Don’t mess with Wobegon.

Published in: on March 7, 2010 at 2:29 am  Leave a Comment  

America: an alcoholic history

The Alcoholic Republic
W. J. Rorabaugh
Oxford 1979

Rorabaugh’s theory, reminiscent of the theory that civilization can be traced back to communal beer-drinking festivals,  is that the United States was founded on drunkenness, but that around 1830 the country sobered up, got religion, forgot about drunken republican brotherhood,  and devoted itself thereafter to property accumulation.

Rorabaugh has done his homework and tells us pretty much everything we want to know about the history of America’s drinking habits. During the early colonial period spirits were regarded as a healthful gift of God and drinking started at breakfast. During the the revolutionary and early republican periods communal bingeing became widespread, but after about 1830 or so, when the republican ideals had proven hard to maintain,  the norm became individualistic evangelical Christianity, sobriety, and self-improvement in the pursuit of wealth —  or else solo binge drinking.

For the first settlers west of the Appalachians, whiskey was the only cash crop and served as a form of currency in a cash-poor region. (Rorabaugh compares American frontier life in the early 19th century to that of the similar impoverished rural cultures in developing but still underdeveloped Sweden and Scotland). Most of the American groups especially noted for drunkenness are about what you’d expect  (laborers, sailors, Irish immigrants),  but few would have guessed that schoolteachers and ministers would be among them. It’s also surprising to find that the Primitive (Hardshell) Baptists forbade members to join  temperance societies.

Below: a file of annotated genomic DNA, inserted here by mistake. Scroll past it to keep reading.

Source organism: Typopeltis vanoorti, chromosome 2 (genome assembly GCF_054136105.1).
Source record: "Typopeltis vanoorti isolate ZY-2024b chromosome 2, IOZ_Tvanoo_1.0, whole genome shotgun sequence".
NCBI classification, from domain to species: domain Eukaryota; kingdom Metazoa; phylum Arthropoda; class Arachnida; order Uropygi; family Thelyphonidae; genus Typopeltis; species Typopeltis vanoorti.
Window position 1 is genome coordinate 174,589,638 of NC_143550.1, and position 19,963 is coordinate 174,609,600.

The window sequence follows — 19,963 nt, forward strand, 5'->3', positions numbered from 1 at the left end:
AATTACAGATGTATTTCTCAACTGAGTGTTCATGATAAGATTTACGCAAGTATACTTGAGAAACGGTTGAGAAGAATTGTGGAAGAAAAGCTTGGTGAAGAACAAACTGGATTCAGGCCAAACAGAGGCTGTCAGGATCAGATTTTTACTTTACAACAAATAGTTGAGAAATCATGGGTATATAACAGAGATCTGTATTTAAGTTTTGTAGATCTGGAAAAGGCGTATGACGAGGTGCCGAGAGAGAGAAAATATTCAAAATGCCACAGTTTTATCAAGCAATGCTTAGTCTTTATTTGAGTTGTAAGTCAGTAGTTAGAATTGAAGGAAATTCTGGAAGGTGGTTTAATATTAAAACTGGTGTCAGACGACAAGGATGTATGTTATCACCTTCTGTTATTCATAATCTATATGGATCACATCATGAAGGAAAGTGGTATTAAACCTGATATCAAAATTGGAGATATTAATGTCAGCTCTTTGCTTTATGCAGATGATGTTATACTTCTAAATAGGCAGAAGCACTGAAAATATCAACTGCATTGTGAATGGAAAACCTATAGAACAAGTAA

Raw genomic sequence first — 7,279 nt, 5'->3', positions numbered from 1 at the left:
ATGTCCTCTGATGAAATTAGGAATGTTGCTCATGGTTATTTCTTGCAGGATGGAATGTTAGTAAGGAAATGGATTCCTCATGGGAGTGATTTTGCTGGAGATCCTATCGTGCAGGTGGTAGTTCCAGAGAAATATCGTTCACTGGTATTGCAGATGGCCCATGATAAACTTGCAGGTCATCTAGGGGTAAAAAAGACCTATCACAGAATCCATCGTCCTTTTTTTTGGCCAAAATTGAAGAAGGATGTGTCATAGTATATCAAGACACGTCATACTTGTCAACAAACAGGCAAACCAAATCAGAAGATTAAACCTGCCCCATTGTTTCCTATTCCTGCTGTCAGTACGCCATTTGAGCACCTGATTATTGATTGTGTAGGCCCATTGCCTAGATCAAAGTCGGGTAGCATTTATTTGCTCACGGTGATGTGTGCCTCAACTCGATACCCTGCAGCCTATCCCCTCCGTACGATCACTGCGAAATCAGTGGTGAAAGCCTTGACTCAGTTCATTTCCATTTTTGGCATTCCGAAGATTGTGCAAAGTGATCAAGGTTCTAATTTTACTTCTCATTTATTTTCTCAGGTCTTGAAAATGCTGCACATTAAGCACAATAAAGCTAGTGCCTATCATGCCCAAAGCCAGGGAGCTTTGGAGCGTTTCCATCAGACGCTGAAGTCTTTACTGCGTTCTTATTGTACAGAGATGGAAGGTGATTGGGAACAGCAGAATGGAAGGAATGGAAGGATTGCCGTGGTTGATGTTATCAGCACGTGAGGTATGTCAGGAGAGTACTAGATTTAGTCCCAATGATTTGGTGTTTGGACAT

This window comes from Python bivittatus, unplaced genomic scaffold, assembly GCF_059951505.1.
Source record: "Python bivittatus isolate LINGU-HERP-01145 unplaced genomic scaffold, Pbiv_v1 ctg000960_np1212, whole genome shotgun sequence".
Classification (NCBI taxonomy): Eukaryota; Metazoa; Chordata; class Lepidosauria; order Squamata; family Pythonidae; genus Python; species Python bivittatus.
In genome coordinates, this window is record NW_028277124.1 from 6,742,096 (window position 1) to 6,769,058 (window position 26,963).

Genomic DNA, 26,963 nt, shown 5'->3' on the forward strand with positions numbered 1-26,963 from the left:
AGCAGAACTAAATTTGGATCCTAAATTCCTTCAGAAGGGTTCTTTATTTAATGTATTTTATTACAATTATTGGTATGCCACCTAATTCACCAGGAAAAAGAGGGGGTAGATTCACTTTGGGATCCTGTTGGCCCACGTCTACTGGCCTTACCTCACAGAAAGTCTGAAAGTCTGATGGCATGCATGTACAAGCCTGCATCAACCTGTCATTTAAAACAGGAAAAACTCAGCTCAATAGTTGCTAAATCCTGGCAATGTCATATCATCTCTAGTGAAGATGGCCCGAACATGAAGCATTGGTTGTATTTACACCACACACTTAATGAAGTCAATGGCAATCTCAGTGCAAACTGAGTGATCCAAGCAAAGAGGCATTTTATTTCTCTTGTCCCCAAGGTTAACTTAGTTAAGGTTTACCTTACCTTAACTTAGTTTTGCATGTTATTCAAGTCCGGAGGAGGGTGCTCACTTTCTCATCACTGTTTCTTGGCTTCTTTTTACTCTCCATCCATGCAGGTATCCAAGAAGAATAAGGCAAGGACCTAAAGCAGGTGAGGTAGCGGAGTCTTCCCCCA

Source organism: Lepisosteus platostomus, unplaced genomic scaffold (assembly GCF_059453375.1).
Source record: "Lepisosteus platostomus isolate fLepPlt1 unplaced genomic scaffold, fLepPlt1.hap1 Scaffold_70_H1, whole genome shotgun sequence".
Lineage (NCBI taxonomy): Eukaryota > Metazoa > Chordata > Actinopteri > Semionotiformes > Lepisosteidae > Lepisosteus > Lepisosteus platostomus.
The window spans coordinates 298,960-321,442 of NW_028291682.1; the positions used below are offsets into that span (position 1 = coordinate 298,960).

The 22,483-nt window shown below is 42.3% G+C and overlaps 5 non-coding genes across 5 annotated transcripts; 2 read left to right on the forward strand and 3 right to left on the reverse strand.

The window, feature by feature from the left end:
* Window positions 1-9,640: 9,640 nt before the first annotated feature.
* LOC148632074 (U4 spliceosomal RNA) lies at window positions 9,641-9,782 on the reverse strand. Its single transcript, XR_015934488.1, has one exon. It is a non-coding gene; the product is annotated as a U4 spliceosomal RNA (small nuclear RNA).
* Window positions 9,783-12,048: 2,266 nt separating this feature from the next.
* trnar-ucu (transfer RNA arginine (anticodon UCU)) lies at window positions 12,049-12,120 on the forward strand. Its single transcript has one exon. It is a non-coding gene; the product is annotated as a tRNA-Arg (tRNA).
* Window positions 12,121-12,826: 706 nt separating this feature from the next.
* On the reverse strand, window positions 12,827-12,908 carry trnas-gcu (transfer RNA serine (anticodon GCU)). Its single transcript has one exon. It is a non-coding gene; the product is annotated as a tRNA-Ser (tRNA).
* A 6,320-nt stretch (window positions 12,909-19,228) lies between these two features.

Still later, when the existence of a permanent working class with little hope of rising any higher became evident, desperate forms of escapist drinking became most prevalent. The temperance movement rose as early as 1750, but only when it took a religious form around 1830 did it become effective. Drinking by immigrants and the lower classes was always regarded as more harmful than drinking by “real Americans”, and the prohibition movement tended also to be middle class and nativist.

The beverages of choice were fruit brandy, rum and hard cider in the beginning, whiskey and cider during the period of early independence, and finally whiskey and beer. Tea and wine were generally regarded as unpatriotic, and after a certain point, so was rum. During the early days milk and clean water  were hard to get and were even regarded as unhealthful, and few adults drank either if they could help it. The American taste was for distilled spirits mixed strong, and some early temperance advocates even promoted beer as a temperance drink. (But beer only became important relatively late, with the German immigration after 1850.)

Rorabaugh speculates that whiskey helped people endure a horrendous diet consisting almost entirely of pork and corn meal. Beyond that, “Americans had psychological needs that were met better  by alcohol than by food” (p. 122). American drinking culture, as distinguished from Italian drinking culture for example, helped men deal with their disappointments, anxiety, and high but probably  unattainable goals. He also notes that both abstinence and the characteristic alternation of abstinence and bingeing are conducive to a strong work ethic, contrasting both patterns to the use of opium in that respect.

Drunk or sober, students of American history  should all find  Rorabaugh’s book to  be of great interest.

[Links, further reading, and my  ancestor the frontier brewer are at “more”].


Published in: on January 16, 2010 at 6:11 pm  Comments (1)